My Lords, I, too, welcome the Statement and the way that the Secretary of State is approaching her responsibilities in this regard. The big problem is that we have been here before. In many ways, we are dealing with an issue that we have faced many times—since the end of the war there have been five royal commissions on the press, and Leveson—and yet we still have these concerns about power and influence.
I am still haunted by the word that Mr Murdoch used at the height of the hacking scandal when he appeared before the Select Committee and said it was the humblest day of his life. I always thought that that was an odd word to use. It is not humbling, it is not regretting, it is not “I am going to mend my ways”. In fact, everything that has happened since has warned us that there has been no change in the approach.
Can the Minister tell us what were the points that Fox contested? It would be interesting to know how it contested what we thought a week ago was a very good Statement. As the noble Lord, Lord Stevenson, said, where does this sit in the timetable of other decisions to be made about Leveson 2 and about setting up one of the great prizes of Leveson—a genuine, low-cost arbitration system under Section 40? It is important that we look at this in a holistic way, not a siloed way. I also worry about the 40-day time limit. We should not put false timetables on these decisions because we will be stuck with them for a very long time.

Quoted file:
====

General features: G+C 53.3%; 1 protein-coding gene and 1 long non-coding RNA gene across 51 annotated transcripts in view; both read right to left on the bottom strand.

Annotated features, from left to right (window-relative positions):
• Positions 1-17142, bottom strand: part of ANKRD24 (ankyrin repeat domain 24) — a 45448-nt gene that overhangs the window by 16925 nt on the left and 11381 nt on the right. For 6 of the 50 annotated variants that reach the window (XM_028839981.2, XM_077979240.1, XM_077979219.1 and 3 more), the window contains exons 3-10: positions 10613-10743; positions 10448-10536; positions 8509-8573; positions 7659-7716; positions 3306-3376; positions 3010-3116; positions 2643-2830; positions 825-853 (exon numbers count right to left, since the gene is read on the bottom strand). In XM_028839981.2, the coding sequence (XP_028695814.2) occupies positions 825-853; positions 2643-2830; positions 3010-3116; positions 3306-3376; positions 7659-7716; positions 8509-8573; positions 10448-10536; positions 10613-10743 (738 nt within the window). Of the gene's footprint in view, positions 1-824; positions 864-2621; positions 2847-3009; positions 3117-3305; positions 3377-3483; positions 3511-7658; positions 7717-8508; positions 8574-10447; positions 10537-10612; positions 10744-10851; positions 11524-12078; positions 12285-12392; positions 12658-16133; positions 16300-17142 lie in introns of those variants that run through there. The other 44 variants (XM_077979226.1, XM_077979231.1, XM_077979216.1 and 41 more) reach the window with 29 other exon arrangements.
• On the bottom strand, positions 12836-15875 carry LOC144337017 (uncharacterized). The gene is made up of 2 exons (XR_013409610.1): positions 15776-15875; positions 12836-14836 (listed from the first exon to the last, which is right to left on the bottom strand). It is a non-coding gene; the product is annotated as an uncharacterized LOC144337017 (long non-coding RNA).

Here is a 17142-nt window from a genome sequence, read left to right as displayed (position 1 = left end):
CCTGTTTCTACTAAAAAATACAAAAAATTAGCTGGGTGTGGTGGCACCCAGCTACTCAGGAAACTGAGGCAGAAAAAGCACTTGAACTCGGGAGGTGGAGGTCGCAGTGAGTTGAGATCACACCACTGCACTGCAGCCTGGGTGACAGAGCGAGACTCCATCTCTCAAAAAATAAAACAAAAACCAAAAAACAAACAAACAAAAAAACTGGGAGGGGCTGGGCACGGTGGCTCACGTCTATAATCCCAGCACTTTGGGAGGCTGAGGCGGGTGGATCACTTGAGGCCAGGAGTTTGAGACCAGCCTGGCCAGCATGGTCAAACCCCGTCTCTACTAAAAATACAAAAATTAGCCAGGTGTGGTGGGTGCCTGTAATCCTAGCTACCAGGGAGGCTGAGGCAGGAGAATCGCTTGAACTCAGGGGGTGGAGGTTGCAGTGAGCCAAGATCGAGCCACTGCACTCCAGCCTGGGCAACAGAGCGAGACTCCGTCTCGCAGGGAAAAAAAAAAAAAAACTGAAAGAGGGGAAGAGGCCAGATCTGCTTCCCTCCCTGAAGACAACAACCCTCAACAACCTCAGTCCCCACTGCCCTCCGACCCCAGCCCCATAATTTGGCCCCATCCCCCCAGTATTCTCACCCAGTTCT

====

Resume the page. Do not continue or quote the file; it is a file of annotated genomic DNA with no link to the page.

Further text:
I welcome the Secretary of State’s emphasis on her assurances about respecting her quasi-judicial authority. Will the Government also guarantee that any meeting or communication between Mr Murdoch and the Prime Minister, or their emissaries, is made immediately public, as well as the record of any meetings that do take place? There is a long record of Mr Murdoch having access outside the direct ministerial responsibilities, in all the jurisdictions in which he operates.
The wording of the Statement gives us confidence but will the Minister assure us that we are in a process which is going to satisfy somebody he will be well aware of—the man or woman on the Clapham omnibus? When we get to the end of this process, will it feel right? Will it smell right? Will it look right? If it does not, we will have created another problem that we will have to face further down the road.